43. 1 point
    Mabel Adams

    Antibody Titer

    I remember John Judd once advising me to titrate an anti-M suspected to have an IgG fraction and not worry about separating the IgG from the IgM unless the titer became significant. Then we could titrate it after destroying the IgM if need be to see what the true IgG titer was. It never exceeded something like 8 so we never had to send it out for additional testing. These seems something like that--drawing a line of what is safe to save the cost of extra testing. Only do the additional testing when it is no longer safe to avoid it. You would have to determine how you will turn it out so as to not overly confuse the OB/perinatologist. "Titer against c, E, Fya, Jkb and S positive cell = 8"? Then next time when it is 16 with a cell of that phenotype, you would repeat separate titrations and results would be "titer against c & E positive cell = 8 & titer against Fya, Jkb and S positive cell = 4"? Or do you then go to separate cells for all of them but the E & c? Or turn it out as 16 and they quit using titers to monitor? I can see some logic to moving to ultrasound monitoring as soon as the cumulative titer is above 16 or so but we also like to watch how titers change over time to help us guess which antigens baby is positive for. If you already tested amniocytes for antigens that would be moot but if you have only serology to go on you could miss some clues. We titrate E & c together because they are likely to be inherited together and separate E+, c- cells are hard to find. It also depends on if you can reliably find the same phenotype of cells for the next titration (we don't have the perfect world of using the same specific donor cell for the entire pregnancy). Maybe it also matters if you know dad's phenotype/genotype. If he is R2r then baby could be c+ E- but not if he is R2R2. Sorry to ramble on; surely someone with more experience in this than I can answer with something more substantive but I've enjoyed speculating.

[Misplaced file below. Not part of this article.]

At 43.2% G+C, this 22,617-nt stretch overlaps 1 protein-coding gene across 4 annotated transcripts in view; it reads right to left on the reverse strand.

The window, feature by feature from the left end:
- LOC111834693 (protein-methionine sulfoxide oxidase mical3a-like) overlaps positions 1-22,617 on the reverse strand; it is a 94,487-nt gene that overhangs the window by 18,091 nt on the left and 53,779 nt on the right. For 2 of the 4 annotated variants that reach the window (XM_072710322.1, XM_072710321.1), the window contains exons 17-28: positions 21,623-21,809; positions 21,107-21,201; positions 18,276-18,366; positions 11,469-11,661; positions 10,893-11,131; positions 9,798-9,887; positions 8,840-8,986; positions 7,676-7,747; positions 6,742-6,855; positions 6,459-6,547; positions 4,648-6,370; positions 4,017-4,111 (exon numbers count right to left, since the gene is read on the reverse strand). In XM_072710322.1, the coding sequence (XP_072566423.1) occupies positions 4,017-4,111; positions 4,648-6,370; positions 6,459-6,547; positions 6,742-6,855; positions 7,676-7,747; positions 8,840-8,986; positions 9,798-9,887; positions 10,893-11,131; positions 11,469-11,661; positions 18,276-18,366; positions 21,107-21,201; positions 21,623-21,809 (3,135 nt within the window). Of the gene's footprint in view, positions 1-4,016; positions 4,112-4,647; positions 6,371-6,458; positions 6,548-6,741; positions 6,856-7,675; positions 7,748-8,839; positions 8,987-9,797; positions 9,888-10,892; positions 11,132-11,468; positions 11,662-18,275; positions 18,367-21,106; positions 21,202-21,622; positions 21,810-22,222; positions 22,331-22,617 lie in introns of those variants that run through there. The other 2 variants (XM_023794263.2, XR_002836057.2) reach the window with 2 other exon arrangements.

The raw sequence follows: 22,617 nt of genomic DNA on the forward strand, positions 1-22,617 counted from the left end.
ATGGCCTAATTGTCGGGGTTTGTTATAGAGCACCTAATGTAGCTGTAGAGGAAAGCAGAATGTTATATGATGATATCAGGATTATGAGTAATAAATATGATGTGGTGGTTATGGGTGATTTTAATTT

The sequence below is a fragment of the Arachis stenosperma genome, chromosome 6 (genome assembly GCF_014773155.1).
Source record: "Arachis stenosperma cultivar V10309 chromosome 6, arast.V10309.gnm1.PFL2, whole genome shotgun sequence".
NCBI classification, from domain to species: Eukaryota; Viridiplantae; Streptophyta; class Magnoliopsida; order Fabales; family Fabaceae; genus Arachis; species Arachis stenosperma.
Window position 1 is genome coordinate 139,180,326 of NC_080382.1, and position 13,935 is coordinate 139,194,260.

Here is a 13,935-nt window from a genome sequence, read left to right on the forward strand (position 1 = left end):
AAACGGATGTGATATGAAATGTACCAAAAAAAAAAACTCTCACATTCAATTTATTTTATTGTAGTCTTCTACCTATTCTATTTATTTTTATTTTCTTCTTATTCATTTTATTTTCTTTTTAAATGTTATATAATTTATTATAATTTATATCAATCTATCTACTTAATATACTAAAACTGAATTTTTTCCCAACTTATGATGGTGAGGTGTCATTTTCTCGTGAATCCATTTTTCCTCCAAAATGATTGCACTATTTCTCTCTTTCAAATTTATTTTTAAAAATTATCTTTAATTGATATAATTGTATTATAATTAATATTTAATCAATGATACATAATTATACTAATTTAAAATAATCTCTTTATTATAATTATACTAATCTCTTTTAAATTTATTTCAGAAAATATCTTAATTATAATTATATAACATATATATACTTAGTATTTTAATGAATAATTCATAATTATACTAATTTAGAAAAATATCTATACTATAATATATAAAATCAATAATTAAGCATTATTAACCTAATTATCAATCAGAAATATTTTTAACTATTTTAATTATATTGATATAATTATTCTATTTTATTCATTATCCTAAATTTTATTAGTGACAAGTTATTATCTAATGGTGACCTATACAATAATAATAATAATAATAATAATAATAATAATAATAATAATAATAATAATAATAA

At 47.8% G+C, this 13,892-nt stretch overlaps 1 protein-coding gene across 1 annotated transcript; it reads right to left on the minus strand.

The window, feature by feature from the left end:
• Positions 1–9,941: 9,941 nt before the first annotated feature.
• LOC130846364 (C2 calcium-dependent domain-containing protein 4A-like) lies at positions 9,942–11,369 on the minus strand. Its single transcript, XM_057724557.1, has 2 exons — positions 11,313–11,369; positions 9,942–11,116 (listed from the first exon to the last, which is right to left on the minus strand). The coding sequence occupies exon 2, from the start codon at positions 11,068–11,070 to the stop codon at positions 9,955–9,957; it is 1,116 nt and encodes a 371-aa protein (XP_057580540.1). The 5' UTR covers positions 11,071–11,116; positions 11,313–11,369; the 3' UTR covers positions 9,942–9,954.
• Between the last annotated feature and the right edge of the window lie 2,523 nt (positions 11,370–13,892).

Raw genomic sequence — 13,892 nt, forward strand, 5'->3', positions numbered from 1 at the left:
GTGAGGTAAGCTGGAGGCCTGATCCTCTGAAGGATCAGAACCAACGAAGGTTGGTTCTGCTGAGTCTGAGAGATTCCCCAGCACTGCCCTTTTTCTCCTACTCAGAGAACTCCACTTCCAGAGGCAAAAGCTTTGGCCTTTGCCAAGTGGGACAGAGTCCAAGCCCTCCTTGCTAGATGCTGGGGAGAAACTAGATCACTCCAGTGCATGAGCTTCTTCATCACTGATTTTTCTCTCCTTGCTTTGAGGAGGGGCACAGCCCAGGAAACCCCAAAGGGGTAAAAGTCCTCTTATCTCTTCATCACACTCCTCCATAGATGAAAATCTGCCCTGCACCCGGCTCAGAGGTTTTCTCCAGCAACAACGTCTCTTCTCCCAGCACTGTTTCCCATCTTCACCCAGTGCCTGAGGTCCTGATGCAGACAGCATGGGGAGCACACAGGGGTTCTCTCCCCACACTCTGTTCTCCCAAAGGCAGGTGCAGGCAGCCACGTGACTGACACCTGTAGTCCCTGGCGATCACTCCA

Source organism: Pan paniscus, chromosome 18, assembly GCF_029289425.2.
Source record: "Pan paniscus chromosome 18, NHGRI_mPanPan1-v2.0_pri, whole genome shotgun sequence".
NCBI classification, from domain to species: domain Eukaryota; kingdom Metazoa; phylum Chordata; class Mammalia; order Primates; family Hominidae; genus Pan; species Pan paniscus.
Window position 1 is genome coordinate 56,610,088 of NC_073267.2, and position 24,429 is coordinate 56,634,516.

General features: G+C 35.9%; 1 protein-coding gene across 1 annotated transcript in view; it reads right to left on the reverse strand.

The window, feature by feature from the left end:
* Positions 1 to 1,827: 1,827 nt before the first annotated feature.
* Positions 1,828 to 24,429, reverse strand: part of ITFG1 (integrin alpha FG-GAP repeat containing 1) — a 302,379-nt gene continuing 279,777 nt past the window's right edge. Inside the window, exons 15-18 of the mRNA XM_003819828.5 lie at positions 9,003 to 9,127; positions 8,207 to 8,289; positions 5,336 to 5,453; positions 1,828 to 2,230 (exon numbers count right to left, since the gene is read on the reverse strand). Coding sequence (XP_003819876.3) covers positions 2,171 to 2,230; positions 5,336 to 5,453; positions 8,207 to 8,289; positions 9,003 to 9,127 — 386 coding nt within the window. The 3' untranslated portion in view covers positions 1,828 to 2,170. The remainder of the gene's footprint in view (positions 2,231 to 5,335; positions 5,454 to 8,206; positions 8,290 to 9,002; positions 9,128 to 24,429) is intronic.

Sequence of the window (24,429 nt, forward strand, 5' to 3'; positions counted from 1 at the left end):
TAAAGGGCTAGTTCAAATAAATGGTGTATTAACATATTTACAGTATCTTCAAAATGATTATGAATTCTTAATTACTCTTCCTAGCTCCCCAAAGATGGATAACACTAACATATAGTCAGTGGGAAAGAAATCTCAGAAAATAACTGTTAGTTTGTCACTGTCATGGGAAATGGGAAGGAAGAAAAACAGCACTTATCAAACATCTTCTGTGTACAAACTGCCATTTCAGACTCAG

44. 1 point
    ANORRIS

    Daily QC for ABO Reagents

    I have been CAP and AABB for 30 years, and I only run pos QC,except both pos and neg for anti D. Never had a problem.
  45. 1 point
    StevenB

    Just for fun